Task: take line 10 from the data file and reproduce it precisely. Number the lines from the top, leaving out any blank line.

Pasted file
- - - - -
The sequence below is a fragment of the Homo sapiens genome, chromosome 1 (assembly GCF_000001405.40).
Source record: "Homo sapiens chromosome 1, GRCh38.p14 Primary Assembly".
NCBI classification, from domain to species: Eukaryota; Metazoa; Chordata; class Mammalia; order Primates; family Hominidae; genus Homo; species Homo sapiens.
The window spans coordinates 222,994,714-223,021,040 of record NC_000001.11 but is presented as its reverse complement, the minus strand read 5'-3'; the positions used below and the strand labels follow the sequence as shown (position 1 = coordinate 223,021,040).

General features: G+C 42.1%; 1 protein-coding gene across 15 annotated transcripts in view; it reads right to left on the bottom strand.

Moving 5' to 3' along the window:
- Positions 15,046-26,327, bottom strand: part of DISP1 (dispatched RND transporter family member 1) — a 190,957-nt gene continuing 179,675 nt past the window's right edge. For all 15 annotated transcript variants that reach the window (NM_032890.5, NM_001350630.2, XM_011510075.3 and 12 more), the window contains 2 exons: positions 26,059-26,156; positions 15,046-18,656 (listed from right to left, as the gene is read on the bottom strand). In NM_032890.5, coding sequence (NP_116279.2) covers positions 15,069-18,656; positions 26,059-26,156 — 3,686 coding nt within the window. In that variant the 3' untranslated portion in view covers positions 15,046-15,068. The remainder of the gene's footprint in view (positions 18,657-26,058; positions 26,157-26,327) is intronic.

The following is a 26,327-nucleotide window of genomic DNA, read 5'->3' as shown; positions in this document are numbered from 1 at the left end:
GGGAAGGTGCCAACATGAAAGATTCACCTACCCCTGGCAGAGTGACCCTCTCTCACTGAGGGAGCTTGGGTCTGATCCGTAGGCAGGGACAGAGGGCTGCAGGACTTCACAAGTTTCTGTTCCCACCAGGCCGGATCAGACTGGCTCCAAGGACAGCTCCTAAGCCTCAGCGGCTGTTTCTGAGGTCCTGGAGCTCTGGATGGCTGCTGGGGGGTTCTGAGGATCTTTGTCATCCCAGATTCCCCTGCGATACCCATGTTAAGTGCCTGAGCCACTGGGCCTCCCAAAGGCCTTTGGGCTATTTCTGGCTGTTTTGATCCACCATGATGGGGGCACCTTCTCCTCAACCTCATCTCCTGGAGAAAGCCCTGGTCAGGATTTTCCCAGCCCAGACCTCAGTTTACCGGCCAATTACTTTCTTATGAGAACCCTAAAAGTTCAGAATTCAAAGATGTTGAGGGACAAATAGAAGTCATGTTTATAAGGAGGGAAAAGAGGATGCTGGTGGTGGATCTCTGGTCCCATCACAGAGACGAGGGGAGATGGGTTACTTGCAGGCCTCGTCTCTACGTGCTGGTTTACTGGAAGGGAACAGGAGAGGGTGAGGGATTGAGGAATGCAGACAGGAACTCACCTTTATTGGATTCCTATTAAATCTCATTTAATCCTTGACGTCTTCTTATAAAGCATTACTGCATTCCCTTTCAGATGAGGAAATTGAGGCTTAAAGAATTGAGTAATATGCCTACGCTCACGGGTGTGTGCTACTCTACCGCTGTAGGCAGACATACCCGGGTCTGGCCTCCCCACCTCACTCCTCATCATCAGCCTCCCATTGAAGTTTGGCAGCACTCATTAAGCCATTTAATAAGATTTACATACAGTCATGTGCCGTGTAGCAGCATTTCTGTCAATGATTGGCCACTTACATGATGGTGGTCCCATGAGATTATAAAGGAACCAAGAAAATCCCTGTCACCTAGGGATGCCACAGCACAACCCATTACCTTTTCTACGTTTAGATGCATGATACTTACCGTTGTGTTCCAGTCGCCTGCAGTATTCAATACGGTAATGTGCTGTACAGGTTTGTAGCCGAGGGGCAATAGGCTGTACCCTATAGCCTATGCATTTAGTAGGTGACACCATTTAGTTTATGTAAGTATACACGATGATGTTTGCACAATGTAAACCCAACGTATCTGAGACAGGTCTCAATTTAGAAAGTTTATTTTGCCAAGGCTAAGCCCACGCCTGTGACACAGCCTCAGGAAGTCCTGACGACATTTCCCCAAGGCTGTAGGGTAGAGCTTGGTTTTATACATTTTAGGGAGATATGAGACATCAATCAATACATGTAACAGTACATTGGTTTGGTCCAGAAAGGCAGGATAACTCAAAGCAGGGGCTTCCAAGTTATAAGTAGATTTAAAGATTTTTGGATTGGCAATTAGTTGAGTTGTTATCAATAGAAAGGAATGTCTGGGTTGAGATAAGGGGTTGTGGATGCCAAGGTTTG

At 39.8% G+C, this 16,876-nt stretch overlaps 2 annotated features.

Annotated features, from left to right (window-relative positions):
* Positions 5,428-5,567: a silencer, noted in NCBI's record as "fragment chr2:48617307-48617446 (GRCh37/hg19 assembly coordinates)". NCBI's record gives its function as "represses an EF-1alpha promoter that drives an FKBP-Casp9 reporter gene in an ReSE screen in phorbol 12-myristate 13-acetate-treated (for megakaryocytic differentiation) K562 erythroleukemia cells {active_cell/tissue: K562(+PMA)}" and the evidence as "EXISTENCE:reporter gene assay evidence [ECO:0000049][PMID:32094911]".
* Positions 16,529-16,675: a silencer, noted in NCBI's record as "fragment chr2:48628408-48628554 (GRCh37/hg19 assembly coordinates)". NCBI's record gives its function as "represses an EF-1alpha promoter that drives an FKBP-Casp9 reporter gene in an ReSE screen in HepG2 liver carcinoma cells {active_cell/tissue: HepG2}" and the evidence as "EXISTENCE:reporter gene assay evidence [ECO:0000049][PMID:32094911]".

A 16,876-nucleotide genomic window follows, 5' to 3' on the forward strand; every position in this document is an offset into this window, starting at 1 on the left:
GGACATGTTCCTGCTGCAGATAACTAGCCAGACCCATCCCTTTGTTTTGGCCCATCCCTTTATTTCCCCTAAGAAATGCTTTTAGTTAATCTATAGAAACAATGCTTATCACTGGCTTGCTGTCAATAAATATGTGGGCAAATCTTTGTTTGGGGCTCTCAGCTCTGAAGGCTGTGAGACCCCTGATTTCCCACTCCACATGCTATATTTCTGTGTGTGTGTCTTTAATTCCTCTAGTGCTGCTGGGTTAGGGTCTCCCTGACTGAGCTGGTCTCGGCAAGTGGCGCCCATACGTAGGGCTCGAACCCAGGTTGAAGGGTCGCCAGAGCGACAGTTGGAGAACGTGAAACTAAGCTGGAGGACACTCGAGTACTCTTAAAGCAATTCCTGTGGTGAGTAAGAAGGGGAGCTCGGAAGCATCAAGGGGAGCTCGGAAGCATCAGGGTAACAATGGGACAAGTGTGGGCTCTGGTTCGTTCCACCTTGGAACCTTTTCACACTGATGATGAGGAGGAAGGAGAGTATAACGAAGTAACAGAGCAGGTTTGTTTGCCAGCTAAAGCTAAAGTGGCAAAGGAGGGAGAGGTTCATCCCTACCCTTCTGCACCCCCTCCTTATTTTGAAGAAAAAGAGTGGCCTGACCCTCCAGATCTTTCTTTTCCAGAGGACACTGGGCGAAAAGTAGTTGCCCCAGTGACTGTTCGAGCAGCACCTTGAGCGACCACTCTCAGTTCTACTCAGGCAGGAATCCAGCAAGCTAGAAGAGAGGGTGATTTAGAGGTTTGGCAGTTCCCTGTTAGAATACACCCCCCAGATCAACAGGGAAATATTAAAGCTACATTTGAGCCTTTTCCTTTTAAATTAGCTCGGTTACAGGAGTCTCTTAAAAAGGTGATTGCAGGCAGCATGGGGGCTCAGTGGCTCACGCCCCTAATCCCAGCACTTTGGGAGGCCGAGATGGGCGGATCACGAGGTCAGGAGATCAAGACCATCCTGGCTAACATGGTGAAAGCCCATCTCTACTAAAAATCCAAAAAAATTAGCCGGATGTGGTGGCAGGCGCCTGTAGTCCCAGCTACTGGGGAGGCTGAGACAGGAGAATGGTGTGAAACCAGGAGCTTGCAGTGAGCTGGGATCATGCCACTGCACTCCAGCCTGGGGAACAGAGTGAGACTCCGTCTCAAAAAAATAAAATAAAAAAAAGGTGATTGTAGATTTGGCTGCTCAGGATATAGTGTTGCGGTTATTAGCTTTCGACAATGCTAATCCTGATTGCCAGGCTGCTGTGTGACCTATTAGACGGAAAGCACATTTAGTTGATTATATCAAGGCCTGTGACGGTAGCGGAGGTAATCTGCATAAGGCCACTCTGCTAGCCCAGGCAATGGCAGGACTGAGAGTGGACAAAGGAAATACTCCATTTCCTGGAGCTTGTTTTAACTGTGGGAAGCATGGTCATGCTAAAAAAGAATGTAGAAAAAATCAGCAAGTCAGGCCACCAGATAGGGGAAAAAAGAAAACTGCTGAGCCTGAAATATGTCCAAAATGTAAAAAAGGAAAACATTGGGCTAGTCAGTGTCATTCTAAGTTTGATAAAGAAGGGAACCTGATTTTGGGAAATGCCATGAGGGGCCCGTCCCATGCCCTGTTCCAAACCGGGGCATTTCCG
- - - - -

At 39.8% G+C, this 16,876-nt stretch overlaps 2 annotated features.